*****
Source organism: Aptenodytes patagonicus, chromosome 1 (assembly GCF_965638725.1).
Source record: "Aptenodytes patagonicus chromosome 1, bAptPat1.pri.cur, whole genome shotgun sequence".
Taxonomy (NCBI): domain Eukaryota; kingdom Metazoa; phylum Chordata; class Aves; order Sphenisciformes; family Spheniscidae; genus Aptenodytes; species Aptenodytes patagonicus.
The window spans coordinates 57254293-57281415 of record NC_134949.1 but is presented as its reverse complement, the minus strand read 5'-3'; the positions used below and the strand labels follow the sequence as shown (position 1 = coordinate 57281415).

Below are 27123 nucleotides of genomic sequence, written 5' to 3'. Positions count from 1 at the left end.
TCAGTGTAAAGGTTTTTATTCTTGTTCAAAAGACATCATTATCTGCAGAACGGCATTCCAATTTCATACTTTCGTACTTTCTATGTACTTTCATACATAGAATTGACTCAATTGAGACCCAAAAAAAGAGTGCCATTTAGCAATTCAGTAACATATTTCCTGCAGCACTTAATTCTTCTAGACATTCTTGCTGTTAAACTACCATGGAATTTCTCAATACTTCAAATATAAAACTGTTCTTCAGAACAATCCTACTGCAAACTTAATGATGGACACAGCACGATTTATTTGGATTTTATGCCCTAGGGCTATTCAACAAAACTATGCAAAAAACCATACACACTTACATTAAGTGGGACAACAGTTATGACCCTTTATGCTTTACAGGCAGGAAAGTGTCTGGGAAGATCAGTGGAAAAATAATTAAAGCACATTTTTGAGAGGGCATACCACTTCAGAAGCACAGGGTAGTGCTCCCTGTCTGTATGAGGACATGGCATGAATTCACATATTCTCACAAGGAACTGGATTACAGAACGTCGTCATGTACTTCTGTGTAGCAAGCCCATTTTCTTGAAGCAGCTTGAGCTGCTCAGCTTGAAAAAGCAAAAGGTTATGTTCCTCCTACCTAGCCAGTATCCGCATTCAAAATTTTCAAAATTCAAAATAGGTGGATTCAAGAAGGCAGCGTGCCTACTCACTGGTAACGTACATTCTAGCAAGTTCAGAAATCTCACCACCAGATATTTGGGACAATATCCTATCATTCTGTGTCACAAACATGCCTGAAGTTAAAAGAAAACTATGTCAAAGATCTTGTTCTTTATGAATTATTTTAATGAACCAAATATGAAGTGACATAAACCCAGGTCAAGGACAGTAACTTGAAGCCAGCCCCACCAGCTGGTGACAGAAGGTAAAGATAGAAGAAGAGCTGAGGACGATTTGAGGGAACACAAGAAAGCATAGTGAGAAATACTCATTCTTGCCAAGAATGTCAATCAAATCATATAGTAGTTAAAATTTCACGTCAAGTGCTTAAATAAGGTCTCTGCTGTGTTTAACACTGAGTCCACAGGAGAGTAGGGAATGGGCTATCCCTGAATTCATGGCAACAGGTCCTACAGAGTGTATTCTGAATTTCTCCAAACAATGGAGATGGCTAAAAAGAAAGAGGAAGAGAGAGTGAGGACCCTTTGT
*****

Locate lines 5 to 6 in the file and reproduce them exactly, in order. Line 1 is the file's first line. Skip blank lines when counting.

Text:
Below are 27123 nucleotides of genomic sequence, written 5' to 3'. Positions count from 1 at the left end.
TCAGTGTAAAGGTTTTTATTCTTGTTCAAAAGACATCATTATCTGCAGAACGGCATTCCAATTTCATACTTTCGTACTTTCTATGTACTTTCATACATAGAATTGACTCAATTGAGACCCAAAAAAAGAGTGCCATTTAGCAATTCAGTAACATATTTCCTGCAGCACTTAATTCTTCTAGACATTCTTGCTGTTAAACTACCATGGAATTTCTCAATACTTCAAATATAAAACTGTTCTTCAGAACAATCCTACTGCAAACTTAATGATGGACACAGCACGATTTATTTGGATTTTATGCCCTAGGGCTATTCAACAAAACTATGCAAAAAACCATACACACTTACATTAAGTGGGACAACAGTTATGACCCTTTATGCTTTACAGGCAGGAAAGTGTCTGGGAAGATCAGTGGAAAAATAATTAAAGCACATTTTTGAGAGGGCATACCACTTCAGAAGCACAGGGTAGTGCTCCCTGTCTGTATGAGGACATGGCATGAATTCACATATTCTCACAAGGAACTGGATTACAGAACGTCGTCATGTACTTCTGTGTAGCAAGCCCATTTTCTTGAAGCAGCTTGAGCTGCTCAGCTTGAAAAAGCAAAAGGTTATGTTCCTCCTACCTAGCCAGTATCCGCATTCAAAATTTTCAAAATTCAAAATAGGTGGATTCAAGAAGGCAGCGTGCCTACTCACTGGTAACGTACATTCTAGCAAGTTCAGAAATCTCACCACCAGATATTTGGGACAATATCCTATCATTCTGTGTCACAAACATGCCTGAAGTTAAAAGAAAACTATGTCAAAGATCTTGTTCTTTATGAATTATTTTAATGAACCAAATATGAAGTGACATAAACCCAGGTCAAGGACAGTAACTTGAAGCCAGCCCCACCAGCTGGTGACAGAAGGTAAAGATAGAAGAAGAGCTGAGGACGATTTGAGGGAACACAAGAAAGCATAGTGAGAAATACTCATTCTTGCCAAGAATGTCAATCAAATCATATAGTAGTTAAAATTTCACGTCAAGTGCTTAAATAAGGTCTCTGCTGTGTTTAACACTGAGTCCACAGGAGAGTAGGGAATGGGCTATCCCTGAATTCATGGCAACAGGTCCTACAGAGTGTATTCTGAATTTCTCCAAACAATGGAGATGGCTAAAAAGAAAGAGGAAGAGAGAGTGAGGACCCTTTGT